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THE

AUGUSTAN REVIEW;

aponthly Production.

VOLUME III.

JULY TO DECEMBER, 1816.

LONDON:

PRINTED FOR THE PROPRIETORS,

By J. Moyes, Greville Street,

SOLD BY MESSRS. LAW AND WHITTAKER, AVE-MARIA LANE;

Where Communications are requested to be sent, post paid.

ART.

PAGE

X. Ovidii Metamorphoses, in usum Scholarum excerptæ ;

quibus accedunt Notulæ Anglicæ et Questiones.

Studio C. Bradley....

78

XI. Gulzara, Princess of Persia ; or the Virgin Queen.

Collected from the Original Persian....

XII. PUBLIC AFFAIRS.—The present political Equipoise of

Europe-Influence of the Court of the Thuilleries
still great-Glance at the Rebellion at Grenoble,
at the Discontents in the Isle of France, and at the
Insurrection in Barbadoes-Mr. Wilberforce and
the Slave Trade-the Catholics, and the Caution re.
quisite with regard to them--the Efforts of Parties,
and their mutable Prospects farther Remarks on
the Questions of Revenue and Retrenchment, &c...

THE

Augustan Review.

No. XV. FOR JULY, 1816.

Art. I.-Travels in Beloochistan and Sinde; accompanied

by a Geographical and Historical Account of those Countries; with a Map. By Lieutenant Henry Pottinger, of the Honourable East-India Company's Service, late Assistant and Surveyor with the Missions to Sinde and

Persia. Longman and Co., London, 1816. 4to. 21.12s.6d. To those who are desirous of obtaining information relative to regions imperfectly known, and of extending their acquaintance with nations but one degree removed from savage life, the work before us will prove interesting. It relates to the interior of a country previously unexplored by Europeans, and to a people whose very name will be strange to i many of our readers. Of a great part of the district through which Mr. Pottinger travelled, no authentic account is known to exist, since the time when the insatiable ambition of Alexander the Great prompted him to visit those regions.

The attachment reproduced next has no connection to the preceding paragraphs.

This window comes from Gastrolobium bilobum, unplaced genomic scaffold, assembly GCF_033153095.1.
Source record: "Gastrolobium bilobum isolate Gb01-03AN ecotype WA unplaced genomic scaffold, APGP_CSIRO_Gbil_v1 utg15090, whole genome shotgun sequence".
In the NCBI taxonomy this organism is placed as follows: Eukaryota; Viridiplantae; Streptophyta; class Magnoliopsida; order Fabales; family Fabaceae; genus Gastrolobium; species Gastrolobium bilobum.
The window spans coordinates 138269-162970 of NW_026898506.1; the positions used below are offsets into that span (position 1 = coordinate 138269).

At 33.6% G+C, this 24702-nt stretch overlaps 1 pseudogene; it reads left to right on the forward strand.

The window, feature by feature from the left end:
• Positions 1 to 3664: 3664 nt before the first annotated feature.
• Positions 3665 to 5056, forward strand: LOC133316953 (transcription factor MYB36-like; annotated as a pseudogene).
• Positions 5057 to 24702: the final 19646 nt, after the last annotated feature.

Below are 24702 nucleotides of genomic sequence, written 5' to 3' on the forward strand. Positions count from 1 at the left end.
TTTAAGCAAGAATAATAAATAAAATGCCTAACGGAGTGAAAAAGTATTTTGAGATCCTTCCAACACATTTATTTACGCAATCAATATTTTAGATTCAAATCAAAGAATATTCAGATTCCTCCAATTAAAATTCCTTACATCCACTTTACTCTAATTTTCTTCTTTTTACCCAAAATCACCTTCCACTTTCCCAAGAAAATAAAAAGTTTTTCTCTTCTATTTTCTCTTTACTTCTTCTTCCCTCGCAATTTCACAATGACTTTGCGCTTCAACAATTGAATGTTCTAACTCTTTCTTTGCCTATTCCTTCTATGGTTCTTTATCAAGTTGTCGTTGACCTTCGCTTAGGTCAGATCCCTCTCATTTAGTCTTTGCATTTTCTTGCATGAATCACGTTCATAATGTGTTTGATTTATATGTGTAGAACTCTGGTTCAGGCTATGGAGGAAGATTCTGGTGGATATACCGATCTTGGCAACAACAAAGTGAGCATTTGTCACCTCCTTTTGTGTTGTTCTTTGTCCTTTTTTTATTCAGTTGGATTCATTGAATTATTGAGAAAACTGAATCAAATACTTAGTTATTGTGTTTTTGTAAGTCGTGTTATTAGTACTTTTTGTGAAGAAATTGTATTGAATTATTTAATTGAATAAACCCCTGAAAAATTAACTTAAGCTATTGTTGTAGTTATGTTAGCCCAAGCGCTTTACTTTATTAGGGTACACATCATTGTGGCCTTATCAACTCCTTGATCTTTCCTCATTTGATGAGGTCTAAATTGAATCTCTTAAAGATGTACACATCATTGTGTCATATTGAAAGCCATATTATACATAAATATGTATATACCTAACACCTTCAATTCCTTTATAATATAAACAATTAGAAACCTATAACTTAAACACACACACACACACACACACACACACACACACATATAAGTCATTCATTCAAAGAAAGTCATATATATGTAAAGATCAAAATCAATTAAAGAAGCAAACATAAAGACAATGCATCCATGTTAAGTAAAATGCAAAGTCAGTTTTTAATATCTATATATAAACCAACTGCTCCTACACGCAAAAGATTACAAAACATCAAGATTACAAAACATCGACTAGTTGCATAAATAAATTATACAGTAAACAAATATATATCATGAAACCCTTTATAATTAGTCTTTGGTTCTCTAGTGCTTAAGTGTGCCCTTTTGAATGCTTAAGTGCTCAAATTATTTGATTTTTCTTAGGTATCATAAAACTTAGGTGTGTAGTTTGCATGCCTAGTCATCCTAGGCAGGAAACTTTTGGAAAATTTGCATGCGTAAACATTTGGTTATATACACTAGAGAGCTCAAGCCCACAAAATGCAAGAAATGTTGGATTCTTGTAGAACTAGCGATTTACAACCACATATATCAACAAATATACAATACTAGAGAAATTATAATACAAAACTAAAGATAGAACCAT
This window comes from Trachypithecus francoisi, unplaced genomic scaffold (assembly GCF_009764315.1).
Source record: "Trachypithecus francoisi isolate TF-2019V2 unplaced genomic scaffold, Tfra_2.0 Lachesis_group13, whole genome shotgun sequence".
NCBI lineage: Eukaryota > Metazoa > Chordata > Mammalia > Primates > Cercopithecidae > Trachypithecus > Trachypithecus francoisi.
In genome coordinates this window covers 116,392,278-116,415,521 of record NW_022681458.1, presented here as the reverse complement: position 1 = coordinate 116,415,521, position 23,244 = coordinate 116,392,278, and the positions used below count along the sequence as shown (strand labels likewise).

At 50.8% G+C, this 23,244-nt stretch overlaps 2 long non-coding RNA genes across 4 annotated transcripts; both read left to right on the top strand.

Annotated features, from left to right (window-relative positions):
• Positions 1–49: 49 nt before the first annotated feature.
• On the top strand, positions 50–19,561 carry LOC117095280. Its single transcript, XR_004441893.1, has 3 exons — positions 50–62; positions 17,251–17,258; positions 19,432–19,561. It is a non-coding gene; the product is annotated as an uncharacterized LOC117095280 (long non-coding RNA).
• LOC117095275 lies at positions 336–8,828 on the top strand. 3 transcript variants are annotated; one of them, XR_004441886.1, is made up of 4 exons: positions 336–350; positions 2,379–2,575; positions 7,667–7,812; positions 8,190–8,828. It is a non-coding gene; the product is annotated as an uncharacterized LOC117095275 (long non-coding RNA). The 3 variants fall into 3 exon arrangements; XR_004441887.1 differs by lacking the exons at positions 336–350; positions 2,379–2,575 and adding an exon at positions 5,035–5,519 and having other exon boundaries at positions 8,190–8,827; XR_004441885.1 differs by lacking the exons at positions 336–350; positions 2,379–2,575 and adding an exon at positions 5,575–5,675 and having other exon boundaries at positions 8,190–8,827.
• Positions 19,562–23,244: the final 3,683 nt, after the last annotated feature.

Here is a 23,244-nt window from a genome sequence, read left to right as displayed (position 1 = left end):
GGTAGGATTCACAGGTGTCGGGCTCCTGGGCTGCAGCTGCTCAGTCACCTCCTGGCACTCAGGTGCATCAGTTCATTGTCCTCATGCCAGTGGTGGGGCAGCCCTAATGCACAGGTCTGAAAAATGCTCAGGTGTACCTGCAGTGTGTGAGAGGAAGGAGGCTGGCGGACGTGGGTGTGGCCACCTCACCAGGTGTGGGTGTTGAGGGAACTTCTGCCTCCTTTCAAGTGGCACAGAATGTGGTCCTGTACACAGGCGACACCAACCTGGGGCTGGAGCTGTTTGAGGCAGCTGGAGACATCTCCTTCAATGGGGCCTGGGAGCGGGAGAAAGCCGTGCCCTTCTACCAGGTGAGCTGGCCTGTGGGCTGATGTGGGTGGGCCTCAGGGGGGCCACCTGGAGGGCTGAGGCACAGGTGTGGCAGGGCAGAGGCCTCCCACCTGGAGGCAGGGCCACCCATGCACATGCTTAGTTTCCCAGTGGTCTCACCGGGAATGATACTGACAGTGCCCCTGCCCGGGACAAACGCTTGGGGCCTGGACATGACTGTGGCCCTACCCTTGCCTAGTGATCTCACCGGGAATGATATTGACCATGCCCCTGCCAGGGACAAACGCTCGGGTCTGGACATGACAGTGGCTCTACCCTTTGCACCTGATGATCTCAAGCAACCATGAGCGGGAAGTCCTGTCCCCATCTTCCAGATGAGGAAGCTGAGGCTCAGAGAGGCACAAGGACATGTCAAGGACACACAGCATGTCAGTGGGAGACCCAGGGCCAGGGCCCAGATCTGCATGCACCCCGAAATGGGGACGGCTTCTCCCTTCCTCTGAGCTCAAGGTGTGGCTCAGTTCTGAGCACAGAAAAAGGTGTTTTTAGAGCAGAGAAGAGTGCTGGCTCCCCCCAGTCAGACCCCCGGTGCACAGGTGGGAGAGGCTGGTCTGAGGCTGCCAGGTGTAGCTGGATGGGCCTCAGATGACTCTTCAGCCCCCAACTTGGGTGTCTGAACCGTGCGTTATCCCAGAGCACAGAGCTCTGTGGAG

The disguise under which the present author and bis lamented and enterprising fellow-traveller, the late Captain Christie, were obliged to pursue their inquiries, and the difficult and dangerous circumstances in which they were frequently placed, excite the reader's apprehension for their safety, and communicate to the narrative all that interest which so naturally springs from the perils of the brave.

We have already adverted to the causes which led to this and other expeditions of a similar kind-(see our review of Malcolm's History of Persia, Vol. II. p. 394,

- expeditions wbich have given rise to several important and distinguisbed works, and greatly enlarged our acquaintance with the annals of the East. Mr. Pottinger gives the following account of his work, and of his reasons for compos

ing it.

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